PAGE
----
Government Shut Down and Debt Ceiling Limit 101

There’s a lot of misconceptions and finger pointing over the government shut down and debt ceiling limit- so here’s my attempt at adding some non biased clarity:

The reason why this “crisis” is allowed to happen is due to the strange process of how the government manages its budget- they have a separate process for taking on debt obligations and another one for actually paying for them.

If you think about it, it really makes no sense to do it this way. It’s like you going out to buy a house and car, sign up for the mortgage and car payments, only to then later decide if you’re going to pay the recurring bills or not. Yeah, some people actually operate this way, but it’s typically associated with fraud and criminal activities. Law abiding people honor their commitments and pay their bills.

So when the debt ceiling needs to be raised, it’s associated with prior approved spending that requires the ceiling to be raised. The key to remember here is the ceiling isn’t raised to allow the government to approve new spending, but to pay the bills of the spending that was ALREADY APPROVED. This is where many people get confused, they think raising the ceiling encourages more spending, but what it actually does is just pay for past spending obligations, not new ones.

Once upon a time the two processes were tied together, requiring the debt ceiling to be raised at the same time new spending was approved, so you couldn’t have one without the other. This was known as the Gephardt Rule, named after its proponent and creator congressman Dick Gephardt.

The rule combining the two steps was waived by Republicans after they took the House and Senate back in 1994. I don’t fault Republicans for doing this, as this was a political maneuver that either side would likely do when they don’t have the Presidency. It becomes a nice weapon to use against the opposing party President about over spending. We can be fairly certain that if the Republicans controlled the Senate, House, and Presidency like the Dems had, they would have kept using the Gephardt rule to their advantage.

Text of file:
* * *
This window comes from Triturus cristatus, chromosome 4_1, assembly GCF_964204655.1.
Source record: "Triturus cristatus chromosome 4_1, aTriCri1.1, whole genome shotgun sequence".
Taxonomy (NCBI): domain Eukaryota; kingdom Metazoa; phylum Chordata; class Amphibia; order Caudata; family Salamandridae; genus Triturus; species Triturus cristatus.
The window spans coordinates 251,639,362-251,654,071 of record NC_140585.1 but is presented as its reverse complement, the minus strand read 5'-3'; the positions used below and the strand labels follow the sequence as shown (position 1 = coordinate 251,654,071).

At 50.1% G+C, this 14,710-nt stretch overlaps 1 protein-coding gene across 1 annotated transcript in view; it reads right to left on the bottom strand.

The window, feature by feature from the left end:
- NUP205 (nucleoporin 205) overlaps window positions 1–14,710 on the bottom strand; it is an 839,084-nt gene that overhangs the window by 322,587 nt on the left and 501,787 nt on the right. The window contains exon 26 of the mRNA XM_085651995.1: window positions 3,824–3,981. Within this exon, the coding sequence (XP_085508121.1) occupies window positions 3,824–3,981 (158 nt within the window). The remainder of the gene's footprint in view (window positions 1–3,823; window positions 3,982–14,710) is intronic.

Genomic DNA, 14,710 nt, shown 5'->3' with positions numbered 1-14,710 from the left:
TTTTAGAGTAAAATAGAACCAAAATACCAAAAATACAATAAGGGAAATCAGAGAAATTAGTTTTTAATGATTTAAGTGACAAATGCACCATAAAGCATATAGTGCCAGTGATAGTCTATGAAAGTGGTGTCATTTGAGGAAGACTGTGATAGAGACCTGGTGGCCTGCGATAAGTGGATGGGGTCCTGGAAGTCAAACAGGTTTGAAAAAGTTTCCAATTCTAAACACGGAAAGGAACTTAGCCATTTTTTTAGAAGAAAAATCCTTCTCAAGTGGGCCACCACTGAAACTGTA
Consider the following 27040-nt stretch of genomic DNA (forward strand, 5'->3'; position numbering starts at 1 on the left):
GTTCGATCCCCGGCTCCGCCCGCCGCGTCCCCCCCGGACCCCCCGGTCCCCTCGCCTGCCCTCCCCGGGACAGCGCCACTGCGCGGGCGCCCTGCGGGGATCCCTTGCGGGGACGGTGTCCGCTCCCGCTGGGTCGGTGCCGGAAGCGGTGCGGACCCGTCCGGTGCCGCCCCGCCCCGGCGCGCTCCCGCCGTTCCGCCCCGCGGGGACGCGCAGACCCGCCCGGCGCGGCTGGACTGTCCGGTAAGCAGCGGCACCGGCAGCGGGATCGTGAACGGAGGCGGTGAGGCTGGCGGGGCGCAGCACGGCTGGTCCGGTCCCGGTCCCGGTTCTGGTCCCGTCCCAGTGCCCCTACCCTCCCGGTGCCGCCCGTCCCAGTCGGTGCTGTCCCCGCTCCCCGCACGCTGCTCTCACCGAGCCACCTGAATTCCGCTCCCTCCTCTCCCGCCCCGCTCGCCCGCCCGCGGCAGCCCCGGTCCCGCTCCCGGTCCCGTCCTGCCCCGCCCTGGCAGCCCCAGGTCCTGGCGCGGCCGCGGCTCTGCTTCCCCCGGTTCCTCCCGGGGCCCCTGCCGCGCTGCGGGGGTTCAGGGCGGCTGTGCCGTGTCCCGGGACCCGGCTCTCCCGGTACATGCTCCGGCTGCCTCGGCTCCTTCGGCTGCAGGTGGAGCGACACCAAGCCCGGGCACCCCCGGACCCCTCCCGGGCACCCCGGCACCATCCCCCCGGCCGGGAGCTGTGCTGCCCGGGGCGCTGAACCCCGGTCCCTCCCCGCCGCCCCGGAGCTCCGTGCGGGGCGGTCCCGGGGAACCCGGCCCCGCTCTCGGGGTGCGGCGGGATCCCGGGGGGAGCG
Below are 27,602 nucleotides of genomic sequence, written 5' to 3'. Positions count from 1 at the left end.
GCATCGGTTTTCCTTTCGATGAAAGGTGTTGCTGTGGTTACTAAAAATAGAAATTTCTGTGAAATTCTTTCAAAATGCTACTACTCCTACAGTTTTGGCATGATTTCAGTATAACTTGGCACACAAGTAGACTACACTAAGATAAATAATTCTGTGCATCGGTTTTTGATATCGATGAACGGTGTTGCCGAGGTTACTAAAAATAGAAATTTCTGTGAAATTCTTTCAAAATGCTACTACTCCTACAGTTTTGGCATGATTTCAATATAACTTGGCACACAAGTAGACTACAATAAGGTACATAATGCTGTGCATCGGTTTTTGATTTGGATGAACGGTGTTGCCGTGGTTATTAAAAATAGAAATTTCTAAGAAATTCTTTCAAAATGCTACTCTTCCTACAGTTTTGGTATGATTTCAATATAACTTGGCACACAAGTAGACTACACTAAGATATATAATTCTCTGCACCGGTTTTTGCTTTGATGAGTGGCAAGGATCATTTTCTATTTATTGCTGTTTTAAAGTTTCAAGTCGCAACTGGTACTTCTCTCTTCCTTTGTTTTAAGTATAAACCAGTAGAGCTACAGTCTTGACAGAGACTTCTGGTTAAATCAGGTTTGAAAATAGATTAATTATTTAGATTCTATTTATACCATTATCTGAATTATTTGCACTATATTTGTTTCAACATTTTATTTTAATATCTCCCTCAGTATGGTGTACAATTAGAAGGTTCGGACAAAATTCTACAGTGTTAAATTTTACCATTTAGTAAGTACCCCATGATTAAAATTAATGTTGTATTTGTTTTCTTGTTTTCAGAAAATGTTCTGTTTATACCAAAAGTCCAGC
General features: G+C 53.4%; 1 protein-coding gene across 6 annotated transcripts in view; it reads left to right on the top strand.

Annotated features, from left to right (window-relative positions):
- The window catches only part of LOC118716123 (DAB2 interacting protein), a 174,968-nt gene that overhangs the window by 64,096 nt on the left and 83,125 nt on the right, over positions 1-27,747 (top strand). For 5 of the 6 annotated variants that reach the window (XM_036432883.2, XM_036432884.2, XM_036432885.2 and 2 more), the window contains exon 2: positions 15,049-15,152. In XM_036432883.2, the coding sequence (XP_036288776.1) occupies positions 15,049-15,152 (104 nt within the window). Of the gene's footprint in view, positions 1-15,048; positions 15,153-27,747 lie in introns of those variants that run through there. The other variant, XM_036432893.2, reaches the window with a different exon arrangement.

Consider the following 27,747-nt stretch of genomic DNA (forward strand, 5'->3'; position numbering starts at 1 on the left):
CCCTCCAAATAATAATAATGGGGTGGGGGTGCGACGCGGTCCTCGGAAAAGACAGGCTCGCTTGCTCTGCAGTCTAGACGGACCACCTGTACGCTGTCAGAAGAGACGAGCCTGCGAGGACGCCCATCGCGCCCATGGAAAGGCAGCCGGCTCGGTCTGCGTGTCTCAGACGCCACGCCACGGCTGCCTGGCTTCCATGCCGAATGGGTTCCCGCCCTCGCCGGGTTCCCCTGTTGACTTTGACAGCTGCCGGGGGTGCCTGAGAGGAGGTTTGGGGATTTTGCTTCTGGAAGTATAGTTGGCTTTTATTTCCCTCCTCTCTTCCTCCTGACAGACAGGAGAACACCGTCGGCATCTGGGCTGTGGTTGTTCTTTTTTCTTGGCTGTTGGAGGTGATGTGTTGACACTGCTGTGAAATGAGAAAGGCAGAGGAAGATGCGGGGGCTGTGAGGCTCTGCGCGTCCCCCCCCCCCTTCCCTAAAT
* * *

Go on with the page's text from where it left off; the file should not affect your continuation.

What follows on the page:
Of course using this “funding” weapon can lead to government shutdowns. This is nothing new and we’ve have several of them over the years between the two parties.

The big difference now is no party in recent history has ever threatened to not raise the debt ceiling and allow the country to default on its debts. The first time this occurred was in 2011 with the arrival of the Tea Party Republicans. The ensuing debt limit standoff between the President and the House resulted in the lowering of our national credit rating for the first time in history, which sent the markets in a spin.

Typically in the past neither party was thought to ever be willing to force a default by not raising the ceiling, but used the opportunity for the vote to humiliate the President of the opposing party as being an out of control spender.  There would be some grand standing and speeches, but the ceiling was raised without needing a countdown clock to Armageddon.  This time things are different with the advent of the Tea Party elected politicians being willing to raise the bar to making the threat of an actual default a negotiation tool.


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